Millennials Don’t Know This Thing About Owning A Home
Millennials Confused About Down Payment Requirements
Everything you believe is a lie. Kind of.
At least, when it comes to mortgages and your down payment.
A recent poll of more than 3,000 U.S. consumers shows renters struggling to understand what it takes to get mortgage-approved, and because of it, many are opting to renew their leases instead of buying those homes they’d rather be owning.
The survey is from Ellie Mae and — on the question “What’s stopping you from buying a home?” — 53% of Millennials said “I haven’t saved enough for a down payment.”
People. You’re killing me.
You don’t need twenty percent down to buy a home. You haven’t since 1934, when the FHA was formed.
And, for the last five years, there have been subsidized mortgage programs to promote homeownership, low rates, and a way for renters to stop leasing where they live.
Can you buy a house? Yes you can. Or, maybe you can. But you can’t know until you ask.
So, get with your lender and see what’s possible. Go on. Go.
Today’s Mortgage Rates
Scott get the minivan! Mortgage rates are down today across the board.
Conforming loans, FHA loans, VA loans and USDA — everything’s down this Wednesday and that’s good news for today’s buyers of homes.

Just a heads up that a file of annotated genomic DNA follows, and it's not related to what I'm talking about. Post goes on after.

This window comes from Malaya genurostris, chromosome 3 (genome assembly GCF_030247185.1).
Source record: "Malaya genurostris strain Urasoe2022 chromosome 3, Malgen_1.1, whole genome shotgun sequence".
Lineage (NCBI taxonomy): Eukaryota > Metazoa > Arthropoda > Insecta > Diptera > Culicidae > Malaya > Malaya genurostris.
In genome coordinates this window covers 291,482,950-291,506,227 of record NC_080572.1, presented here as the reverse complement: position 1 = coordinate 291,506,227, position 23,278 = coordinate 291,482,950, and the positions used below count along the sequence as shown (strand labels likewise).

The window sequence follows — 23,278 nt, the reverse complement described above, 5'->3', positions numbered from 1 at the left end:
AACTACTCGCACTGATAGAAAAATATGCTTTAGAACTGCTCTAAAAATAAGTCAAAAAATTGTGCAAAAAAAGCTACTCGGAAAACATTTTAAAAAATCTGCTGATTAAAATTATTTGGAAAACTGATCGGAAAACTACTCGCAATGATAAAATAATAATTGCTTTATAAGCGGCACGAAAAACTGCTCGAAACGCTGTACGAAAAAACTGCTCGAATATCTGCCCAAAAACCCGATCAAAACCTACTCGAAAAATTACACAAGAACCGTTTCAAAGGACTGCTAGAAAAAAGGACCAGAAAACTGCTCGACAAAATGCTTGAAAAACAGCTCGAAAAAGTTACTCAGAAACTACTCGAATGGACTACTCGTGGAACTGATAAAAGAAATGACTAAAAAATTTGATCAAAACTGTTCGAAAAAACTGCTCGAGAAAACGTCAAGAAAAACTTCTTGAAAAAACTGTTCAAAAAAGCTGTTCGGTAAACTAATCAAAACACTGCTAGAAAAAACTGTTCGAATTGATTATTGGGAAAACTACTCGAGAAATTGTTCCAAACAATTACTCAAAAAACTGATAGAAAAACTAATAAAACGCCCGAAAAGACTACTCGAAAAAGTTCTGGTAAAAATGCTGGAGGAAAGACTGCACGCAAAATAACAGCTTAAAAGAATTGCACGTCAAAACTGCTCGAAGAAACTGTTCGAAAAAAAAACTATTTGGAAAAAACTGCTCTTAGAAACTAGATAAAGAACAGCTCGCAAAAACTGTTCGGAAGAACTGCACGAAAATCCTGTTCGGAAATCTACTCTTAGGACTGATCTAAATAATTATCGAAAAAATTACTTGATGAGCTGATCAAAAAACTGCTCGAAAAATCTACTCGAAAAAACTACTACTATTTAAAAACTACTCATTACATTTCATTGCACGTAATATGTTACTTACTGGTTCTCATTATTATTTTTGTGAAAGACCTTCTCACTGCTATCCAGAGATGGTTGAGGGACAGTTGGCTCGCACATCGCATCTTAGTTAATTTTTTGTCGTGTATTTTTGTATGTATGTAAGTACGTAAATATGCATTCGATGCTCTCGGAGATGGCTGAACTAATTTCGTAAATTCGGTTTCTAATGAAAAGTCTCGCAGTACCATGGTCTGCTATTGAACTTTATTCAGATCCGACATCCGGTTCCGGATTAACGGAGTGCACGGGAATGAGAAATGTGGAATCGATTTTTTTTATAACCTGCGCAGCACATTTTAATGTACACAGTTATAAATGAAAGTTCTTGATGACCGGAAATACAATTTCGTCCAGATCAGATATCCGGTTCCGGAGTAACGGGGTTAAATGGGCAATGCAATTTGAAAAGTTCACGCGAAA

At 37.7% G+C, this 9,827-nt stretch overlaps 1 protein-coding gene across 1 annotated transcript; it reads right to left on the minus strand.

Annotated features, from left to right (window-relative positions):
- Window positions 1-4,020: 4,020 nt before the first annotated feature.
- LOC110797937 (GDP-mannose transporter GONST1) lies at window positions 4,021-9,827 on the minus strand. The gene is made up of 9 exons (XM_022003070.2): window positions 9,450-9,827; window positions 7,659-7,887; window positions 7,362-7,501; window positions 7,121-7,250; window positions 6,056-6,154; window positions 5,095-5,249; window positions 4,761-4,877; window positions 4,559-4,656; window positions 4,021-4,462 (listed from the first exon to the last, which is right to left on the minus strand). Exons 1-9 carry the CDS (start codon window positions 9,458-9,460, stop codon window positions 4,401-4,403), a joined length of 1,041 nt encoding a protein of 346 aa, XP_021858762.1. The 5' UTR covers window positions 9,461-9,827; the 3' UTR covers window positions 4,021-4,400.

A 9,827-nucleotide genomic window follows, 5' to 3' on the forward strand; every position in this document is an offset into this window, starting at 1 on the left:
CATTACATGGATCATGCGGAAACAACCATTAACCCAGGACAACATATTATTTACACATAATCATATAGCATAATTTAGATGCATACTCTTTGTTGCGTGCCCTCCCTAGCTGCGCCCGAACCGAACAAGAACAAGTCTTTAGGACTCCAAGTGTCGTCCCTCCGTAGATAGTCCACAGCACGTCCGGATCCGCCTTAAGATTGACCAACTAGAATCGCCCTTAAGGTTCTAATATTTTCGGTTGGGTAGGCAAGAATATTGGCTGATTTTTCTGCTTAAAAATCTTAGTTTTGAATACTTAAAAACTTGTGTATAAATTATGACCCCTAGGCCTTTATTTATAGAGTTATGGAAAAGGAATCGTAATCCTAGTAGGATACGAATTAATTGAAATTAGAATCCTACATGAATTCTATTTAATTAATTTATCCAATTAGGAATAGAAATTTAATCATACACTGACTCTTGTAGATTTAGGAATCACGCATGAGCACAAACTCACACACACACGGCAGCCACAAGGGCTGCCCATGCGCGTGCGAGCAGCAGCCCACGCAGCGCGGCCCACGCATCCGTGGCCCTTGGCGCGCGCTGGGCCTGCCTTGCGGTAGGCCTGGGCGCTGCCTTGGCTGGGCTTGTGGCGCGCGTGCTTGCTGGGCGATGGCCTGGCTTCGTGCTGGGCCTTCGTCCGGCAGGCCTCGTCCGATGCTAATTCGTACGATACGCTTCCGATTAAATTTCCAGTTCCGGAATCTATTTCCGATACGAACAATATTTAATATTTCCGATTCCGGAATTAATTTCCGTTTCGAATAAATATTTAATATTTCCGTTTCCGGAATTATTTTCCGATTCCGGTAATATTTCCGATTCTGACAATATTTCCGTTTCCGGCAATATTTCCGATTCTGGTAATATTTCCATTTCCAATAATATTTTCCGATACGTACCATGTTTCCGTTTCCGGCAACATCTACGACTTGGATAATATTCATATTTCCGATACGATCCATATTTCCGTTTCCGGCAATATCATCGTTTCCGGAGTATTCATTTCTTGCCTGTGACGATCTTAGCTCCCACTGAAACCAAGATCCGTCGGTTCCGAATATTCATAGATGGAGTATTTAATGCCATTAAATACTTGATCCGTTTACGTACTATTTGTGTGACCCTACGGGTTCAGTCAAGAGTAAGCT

With lower rates comes lower payments, and that makes the Buy versus Rent decision a little simpler.
Your actual rate quote will vary based your loan size, your credit score, and where you live; and your lender makes a difference, too.
Talk to two or more lenders at least before making a decision and get the mortgage loan and rate that work best for you.
The Debt-to-Income Ratio You Need To Get Approved
There’s been an unexpected slowdown in New Home Sales.
According to U.S. Census Bureau data, the number of newly-built homes going into contract dropped 8 percent this past January on a month-to-month basis, and the number of new construction homes for sale topped 300,000 for first time since 2009.
However, because the government’s sample size on its New Home Sales report is small, we can’t always assign an abundance of confidence to its data.
And, in reading the footnotes of this month’s report, the Census Bureau notes a statistical margin of error of 19%, which means that New Home Sales may have actually increased by a lot.
So, maybe a better take on the new home market is the Home Builder Confidence report published once monthly, which just put up its best reading for a February since ever.
Real estate data can only tell part of the story.
Get with a local pro to find out what’s happening on the street.
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